Further, the trial court could properly refuse to consider the easement that Reiling obtained from Anoka County and the City of Circle Pines to obtain access to his property from the west. This easement was obtained two-and-one-half years after construction was completed and was not located along the portion of Lake Drive that abutted the northern boundary of Reiling’s property. The cost of an improvement may be assessed on a property only to the extent that the property “benefit[s] by the improvement.” Minn. Stat. § 429.051. The trial court could reasonably refuse to consider the post-improvement access easement when establishing the value of Reiling’s property in the after-construction setting.
Uniformity of Assessment
Reiling contends that the trial court clearly erred in finding that the uniformity requirement was met in this case. See Anderson v. City of Bemidji, 295 N.W.2d 555, 561 (Minn. 1980) (apportionment of assessment among various properties is legislative function on part of city council and will not be overturned unless clearly erroneous). Reiling argues that the assessment was not uniform because his property was the only property which a special assessment was levied, even though 36 other parcels located in the immediate area also benefited in some way by the improvement. He argues that he was required “to not only bear the entire amount of the City’s share of the project, but also bear the cost of road improvements and utilities which are not contiguous to his property.” At trial, however, Reiling presented no evidence to support his claims or to rebut the city’s evidence, which included testimony from the city engineer that the only change to any of the other parcels was a slight widening of the Lake Drive transition zone. The trial court’s findings reflect its consideration of whether each of 36 other parcels located in the area of the improvement was benefited by the improvement. Thus, Reiling has failed to demonstrate that the special assessment was not uniform to his class of property owners as required by Minn. Stat. § 429.051.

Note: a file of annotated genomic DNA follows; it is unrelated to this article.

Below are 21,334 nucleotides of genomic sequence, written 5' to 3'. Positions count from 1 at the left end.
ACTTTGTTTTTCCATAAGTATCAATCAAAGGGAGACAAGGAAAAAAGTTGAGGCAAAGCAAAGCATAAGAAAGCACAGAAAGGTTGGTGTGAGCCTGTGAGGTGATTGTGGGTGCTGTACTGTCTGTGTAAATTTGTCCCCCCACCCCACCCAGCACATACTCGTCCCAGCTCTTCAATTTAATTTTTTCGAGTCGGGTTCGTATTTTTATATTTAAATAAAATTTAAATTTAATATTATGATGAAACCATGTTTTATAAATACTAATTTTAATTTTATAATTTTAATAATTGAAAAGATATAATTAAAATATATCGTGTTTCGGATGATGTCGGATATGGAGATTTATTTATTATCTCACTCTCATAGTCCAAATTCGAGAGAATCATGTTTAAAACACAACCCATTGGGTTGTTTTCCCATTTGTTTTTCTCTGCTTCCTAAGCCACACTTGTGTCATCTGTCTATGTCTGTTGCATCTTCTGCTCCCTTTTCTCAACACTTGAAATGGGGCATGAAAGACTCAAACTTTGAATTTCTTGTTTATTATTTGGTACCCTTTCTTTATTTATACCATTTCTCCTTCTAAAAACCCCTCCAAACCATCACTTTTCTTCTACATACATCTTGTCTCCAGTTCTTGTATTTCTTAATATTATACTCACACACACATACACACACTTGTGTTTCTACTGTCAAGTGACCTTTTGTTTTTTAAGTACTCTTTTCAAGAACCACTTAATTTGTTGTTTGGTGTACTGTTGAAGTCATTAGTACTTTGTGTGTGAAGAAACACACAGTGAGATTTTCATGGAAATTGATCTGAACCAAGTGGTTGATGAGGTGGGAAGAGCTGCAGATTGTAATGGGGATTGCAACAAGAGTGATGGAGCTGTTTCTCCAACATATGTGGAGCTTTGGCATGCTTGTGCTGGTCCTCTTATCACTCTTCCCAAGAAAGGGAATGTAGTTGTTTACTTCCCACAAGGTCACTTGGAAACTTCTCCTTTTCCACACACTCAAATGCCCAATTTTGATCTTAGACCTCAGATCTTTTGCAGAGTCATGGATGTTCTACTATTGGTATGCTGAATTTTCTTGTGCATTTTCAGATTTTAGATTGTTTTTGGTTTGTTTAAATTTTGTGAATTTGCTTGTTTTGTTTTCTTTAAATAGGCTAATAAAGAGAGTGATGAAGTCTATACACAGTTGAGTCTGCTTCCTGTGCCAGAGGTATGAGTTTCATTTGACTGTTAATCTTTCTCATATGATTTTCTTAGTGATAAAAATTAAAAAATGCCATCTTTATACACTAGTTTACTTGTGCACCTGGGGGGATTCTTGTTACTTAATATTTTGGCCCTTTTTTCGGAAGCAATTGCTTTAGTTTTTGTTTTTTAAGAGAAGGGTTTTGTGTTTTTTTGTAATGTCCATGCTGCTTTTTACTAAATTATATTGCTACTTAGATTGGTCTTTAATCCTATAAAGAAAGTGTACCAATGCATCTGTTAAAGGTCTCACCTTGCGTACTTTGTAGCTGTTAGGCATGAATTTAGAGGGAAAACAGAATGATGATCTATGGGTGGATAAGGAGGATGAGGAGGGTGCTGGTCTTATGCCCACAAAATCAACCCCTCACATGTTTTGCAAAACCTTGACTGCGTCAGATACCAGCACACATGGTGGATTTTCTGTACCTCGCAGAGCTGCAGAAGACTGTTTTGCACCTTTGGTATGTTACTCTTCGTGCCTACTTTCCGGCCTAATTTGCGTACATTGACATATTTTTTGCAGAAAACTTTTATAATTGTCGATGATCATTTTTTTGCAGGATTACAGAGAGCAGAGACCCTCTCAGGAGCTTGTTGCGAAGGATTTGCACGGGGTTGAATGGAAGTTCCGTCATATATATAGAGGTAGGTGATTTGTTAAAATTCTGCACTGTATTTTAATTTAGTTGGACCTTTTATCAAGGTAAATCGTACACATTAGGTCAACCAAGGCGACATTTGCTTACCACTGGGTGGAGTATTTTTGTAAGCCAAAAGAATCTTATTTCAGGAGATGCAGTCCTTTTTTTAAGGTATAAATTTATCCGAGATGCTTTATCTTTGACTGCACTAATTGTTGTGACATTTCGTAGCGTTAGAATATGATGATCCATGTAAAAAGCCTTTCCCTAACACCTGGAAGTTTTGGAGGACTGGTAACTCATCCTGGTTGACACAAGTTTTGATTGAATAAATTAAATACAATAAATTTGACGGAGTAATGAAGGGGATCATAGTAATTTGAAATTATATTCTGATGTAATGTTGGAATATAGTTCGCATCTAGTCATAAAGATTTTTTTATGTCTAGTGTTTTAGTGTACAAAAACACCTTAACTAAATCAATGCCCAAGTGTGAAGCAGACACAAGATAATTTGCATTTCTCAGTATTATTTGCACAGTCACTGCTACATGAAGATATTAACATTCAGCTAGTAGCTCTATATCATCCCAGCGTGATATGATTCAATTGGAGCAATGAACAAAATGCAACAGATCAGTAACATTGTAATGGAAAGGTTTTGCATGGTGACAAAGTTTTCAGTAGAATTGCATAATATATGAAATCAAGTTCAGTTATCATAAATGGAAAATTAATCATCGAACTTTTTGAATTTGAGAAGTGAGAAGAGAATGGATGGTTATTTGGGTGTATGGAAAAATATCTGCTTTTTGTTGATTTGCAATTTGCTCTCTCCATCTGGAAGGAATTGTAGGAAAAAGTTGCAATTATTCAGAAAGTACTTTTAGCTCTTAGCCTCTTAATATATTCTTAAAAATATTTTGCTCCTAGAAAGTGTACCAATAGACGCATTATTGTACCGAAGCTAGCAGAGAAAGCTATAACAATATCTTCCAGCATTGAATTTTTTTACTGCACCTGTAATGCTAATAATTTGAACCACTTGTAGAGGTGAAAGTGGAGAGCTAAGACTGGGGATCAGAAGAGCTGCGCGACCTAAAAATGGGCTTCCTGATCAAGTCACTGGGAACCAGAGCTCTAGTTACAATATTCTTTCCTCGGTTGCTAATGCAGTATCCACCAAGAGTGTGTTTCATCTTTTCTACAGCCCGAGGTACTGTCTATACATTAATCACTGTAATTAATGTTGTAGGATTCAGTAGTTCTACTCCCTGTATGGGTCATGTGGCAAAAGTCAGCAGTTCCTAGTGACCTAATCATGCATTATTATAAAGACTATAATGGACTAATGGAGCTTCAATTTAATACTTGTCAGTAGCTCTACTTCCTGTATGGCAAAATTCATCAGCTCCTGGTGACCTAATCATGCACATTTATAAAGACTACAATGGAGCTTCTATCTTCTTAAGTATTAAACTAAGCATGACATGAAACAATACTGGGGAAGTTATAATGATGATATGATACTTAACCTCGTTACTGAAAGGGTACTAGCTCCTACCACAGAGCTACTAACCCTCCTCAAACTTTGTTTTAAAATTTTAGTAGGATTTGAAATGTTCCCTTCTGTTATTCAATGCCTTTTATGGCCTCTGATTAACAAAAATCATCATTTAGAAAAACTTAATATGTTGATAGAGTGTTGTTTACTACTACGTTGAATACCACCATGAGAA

Costs and Fees
Reiling challenges the trial court’s taxation of costs and fees, which split the costs and fees of the special master, and declined to award Reiling $450 in fees for his appraiser. A trial court’s decision to award costs and disbursements in a property tax assessment case “is discretionary * * * and in the absence of abuse of discretion * * * will be respected.” DeSutter v. Township of Helena, 489 N.W.2d 236, 241 (Minn. App. 1992) (quotation omitted), review denied (Minn. Sept. 30, 1992).
Early in the proceedings, the parties stipulated to share equally the cost of the special master. In his appellate brief, Reiling argues that in enforcing the stipulation in its October 13, 1997 order, the court “overlooked” its July 9, 1997 order requiring the parties to share equally the cost of the special master. This appears to be a distinction without a difference because both orders, in nearly identical language, require the parties to split the special master fees. The trial court did not abuse its discretion in requiring Reiling to pay $11,870.05 in fees for the special master, where he previously stipulated that he would do so.
As to the $450 appraiser’s fee, the trial court stated that the fee was “not a reasonable cost because [the appraiser’s] testimony was of no value to this court.” We cannot conclude that the trial court abused its discretion rejecting this cost.